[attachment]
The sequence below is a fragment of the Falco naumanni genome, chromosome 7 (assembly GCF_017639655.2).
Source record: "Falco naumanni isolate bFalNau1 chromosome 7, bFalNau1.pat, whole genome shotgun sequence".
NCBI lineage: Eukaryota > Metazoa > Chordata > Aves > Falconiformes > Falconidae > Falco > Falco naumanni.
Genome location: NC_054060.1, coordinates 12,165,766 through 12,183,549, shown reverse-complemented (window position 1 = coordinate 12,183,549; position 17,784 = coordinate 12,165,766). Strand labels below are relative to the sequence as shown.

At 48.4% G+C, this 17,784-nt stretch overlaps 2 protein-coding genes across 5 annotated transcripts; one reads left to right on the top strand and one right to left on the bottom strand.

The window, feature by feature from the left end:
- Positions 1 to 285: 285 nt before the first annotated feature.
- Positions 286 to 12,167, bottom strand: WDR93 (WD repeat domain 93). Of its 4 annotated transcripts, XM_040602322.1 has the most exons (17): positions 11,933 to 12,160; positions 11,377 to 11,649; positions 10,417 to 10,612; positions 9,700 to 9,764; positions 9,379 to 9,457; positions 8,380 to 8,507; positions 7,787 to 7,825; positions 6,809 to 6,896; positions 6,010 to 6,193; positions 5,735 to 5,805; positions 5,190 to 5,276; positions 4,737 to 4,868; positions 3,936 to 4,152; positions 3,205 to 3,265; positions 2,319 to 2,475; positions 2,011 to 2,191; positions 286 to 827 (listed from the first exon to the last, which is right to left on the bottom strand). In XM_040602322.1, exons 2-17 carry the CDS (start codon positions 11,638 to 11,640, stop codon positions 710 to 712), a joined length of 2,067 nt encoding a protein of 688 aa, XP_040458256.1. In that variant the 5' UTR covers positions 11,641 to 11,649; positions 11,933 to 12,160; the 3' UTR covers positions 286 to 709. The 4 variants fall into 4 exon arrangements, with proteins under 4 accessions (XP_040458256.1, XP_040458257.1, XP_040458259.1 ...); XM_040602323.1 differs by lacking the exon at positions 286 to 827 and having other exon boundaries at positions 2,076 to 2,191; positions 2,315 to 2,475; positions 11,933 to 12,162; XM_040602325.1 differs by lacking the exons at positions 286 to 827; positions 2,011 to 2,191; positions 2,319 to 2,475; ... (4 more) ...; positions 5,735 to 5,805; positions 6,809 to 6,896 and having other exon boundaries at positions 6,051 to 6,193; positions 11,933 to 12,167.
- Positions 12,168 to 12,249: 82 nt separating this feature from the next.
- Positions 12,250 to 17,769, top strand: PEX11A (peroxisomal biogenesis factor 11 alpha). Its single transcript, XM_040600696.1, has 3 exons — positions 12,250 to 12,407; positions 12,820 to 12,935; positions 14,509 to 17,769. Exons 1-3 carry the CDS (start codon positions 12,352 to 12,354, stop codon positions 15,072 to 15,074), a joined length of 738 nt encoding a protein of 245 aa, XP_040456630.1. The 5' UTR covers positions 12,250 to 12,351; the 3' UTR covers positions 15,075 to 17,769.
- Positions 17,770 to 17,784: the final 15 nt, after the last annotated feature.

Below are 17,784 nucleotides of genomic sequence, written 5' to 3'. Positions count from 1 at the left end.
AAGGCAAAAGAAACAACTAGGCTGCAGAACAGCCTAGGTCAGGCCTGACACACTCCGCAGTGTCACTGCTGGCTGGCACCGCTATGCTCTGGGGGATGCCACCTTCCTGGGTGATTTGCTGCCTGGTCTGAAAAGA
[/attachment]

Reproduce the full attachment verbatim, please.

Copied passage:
The sequence below is a fragment of the Falco naumanni genome, chromosome 7 (assembly GCF_017639655.2).
Source record: "Falco naumanni isolate bFalNau1 chromosome 7, bFalNau1.pat, whole genome shotgun sequence".
NCBI lineage: Eukaryota > Metazoa > Chordata > Aves > Falconiformes > Falconidae > Falco > Falco naumanni.
Genome location: NC_054060.1, coordinates 12,165,766 through 12,183,549, shown reverse-complemented (window position 1 = coordinate 12,183,549; position 17,784 = coordinate 12,165,766). Strand labels below are relative to the sequence as shown.

At 48.4% G+C, this 17,784-nt stretch overlaps 2 protein-coding genes across 5 annotated transcripts; one reads left to right on the top strand and one right to left on the bottom strand.

The window, feature by feature from the left end:
- Positions 1 to 285: 285 nt before the first annotated feature.
- Positions 286 to 12,167, bottom strand: WDR93 (WD repeat domain 93). Of its 4 annotated transcripts, XM_040602322.1 has the most exons (17): positions 11,933 to 12,160; positions 11,377 to 11,649; positions 10,417 to 10,612; positions 9,700 to 9,764; positions 9,379 to 9,457; positions 8,380 to 8,507; positions 7,787 to 7,825; positions 6,809 to 6,896; positions 6,010 to 6,193; positions 5,735 to 5,805; positions 5,190 to 5,276; positions 4,737 to 4,868; positions 3,936 to 4,152; positions 3,205 to 3,265; positions 2,319 to 2,475; positions 2,011 to 2,191; positions 286 to 827 (listed from the first exon to the last, which is right to left on the bottom strand). In XM_040602322.1, exons 2-17 carry the CDS (start codon positions 11,638 to 11,640, stop codon positions 710 to 712), a joined length of 2,067 nt encoding a protein of 688 aa, XP_040458256.1. In that variant the 5' UTR covers positions 11,641 to 11,649; positions 11,933 to 12,160; the 3' UTR covers positions 286 to 709. The 4 variants fall into 4 exon arrangements, with proteins under 4 accessions (XP_040458256.1, XP_040458257.1, XP_040458259.1 ...); XM_040602323.1 differs by lacking the exon at positions 286 to 827 and having other exon boundaries at positions 2,076 to 2,191; positions 2,315 to 2,475; positions 11,933 to 12,162; XM_040602325.1 differs by lacking the exons at positions 286 to 827; positions 2,011 to 2,191; positions 2,319 to 2,475; ... (4 more) ...; positions 5,735 to 5,805; positions 6,809 to 6,896 and having other exon boundaries at positions 6,051 to 6,193; positions 11,933 to 12,167.
- Positions 12,168 to 12,249: 82 nt separating this feature from the next.
- Positions 12,250 to 17,769, top strand: PEX11A (peroxisomal biogenesis factor 11 alpha). Its single transcript, XM_040600696.1, has 3 exons — positions 12,250 to 12,407; positions 12,820 to 12,935; positions 14,509 to 17,769. Exons 1-3 carry the CDS (start codon positions 12,352 to 12,354, stop codon positions 15,072 to 15,074), a joined length of 738 nt encoding a protein of 245 aa, XP_040456630.1. The 5' UTR covers positions 12,250 to 12,351; the 3' UTR covers positions 15,075 to 17,769.
- Positions 17,770 to 17,784: the final 15 nt, after the last annotated feature.

Below are 17,784 nucleotides of genomic sequence, written 5' to 3'. Positions count from 1 at the left end.
AAGGCAAAAGAAACAACTAGGCTGCAGAACAGCCTAGGTCAGGCCTGACACACTCCGCAGTGTCACTGCTGGCTGGCACCGCTATGCTCTGGGGGATGCCACCTTCCTGGGTGATTTGCTGCCTGGTCTGAAAAGA